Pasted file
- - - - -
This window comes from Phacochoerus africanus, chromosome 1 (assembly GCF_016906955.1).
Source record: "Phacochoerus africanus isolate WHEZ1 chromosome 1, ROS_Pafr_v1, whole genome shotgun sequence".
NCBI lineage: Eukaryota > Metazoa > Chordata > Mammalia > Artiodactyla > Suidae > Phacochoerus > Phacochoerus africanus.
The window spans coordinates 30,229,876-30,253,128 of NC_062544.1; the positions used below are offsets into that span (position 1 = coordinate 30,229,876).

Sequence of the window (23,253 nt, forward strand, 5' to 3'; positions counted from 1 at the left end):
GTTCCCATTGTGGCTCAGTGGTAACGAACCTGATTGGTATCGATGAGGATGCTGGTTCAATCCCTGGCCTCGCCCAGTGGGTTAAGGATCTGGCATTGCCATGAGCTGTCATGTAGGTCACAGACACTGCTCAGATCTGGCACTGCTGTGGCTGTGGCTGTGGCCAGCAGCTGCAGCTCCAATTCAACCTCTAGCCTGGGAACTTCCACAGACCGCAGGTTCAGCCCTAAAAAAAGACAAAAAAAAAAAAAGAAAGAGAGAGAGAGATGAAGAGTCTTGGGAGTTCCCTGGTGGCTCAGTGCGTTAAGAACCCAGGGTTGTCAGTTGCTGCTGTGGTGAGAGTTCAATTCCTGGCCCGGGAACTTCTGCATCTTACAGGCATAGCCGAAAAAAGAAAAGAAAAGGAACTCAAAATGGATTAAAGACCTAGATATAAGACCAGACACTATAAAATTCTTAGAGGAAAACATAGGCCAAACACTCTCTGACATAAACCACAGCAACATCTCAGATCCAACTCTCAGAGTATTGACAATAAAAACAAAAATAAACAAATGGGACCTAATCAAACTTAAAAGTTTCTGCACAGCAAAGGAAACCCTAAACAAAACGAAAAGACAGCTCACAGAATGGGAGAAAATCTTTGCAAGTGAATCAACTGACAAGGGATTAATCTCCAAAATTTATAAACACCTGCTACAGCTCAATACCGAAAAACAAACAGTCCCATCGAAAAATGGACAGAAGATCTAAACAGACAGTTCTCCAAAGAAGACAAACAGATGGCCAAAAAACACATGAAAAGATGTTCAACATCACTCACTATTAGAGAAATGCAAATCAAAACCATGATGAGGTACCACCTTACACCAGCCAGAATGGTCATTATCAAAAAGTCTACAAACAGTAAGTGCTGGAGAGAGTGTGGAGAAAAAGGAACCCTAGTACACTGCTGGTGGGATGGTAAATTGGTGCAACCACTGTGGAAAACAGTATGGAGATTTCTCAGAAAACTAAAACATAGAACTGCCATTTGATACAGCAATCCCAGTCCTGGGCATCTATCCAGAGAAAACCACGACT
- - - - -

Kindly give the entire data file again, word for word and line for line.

This window comes from Phacochoerus africanus, chromosome 1 (assembly GCF_016906955.1).
Source record: "Phacochoerus africanus isolate WHEZ1 chromosome 1, ROS_Pafr_v1, whole genome shotgun sequence".
NCBI lineage: Eukaryota > Metazoa > Chordata > Mammalia > Artiodactyla > Suidae > Phacochoerus > Phacochoerus africanus.
The window spans coordinates 30,229,876-30,253,128 of NC_062544.1; the positions used below are offsets into that span (position 1 = coordinate 30,229,876).

Sequence of the window (23,253 nt, forward strand, 5' to 3'; positions counted from 1 at the left end):
GTTCCCATTGTGGCTCAGTGGTAACGAACCTGATTGGTATCGATGAGGATGCTGGTTCAATCCCTGGCCTCGCCCAGTGGGTTAAGGATCTGGCATTGCCATGAGCTGTCATGTAGGTCACAGACACTGCTCAGATCTGGCACTGCTGTGGCTGTGGCTGTGGCCAGCAGCTGCAGCTCCAATTCAACCTCTAGCCTGGGAACTTCCACAGACCGCAGGTTCAGCCCTAAAAAAAGACAAAAAAAAAAAAAGAAAGAGAGAGAGAGATGAAGAGTCTTGGGAGTTCCCTGGTGGCTCAGTGCGTTAAGAACCCAGGGTTGTCAGTTGCTGCTGTGGTGAGAGTTCAATTCCTGGCCCGGGAACTTCTGCATCTTACAGGCATAGCCGAAAAAAGAAAAGAAAAGGAACTCAAAATGGATTAAAGACCTAGATATAAGACCAGACACTATAAAATTCTTAGAGGAAAACATAGGCCAAACACTCTCTGACATAAACCACAGCAACATCTCAGATCCAACTCTCAGAGTATTGACAATAAAAACAAAAATAAACAAATGGGACCTAATCAAACTTAAAAGTTTCTGCACAGCAAAGGAAACCCTAAACAAAACGAAAAGACAGCTCACAGAATGGGAGAAAATCTTTGCAAGTGAATCAACTGACAAGGGATTAATCTCCAAAATTTATAAACACCTGCTACAGCTCAATACCGAAAAACAAACAGTCCCATCGAAAAATGGACAGAAGATCTAAACAGACAGTTCTCCAAAGAAGACAAACAGATGGCCAAAAAACACATGAAAAGATGTTCAACATCACTCACTATTAGAGAAATGCAAATCAAAACCATGATGAGGTACCACCTTACACCAGCCAGAATGGTCATTATCAAAAAGTCTACAAACAGTAAGTGCTGGAGAGAGTGTGGAGAAAAAGGAACCCTAGTACACTGCTGGTGGGATGGTAAATTGGTGCAACCACTGTGGAAAACAGTATGGAGATTTCTCAGAAAACTAAAACATAGAACTGCCATTTGATACAGCAATCCCAGTCCTGGGCATCTATCCAGAGAAAACCACGACT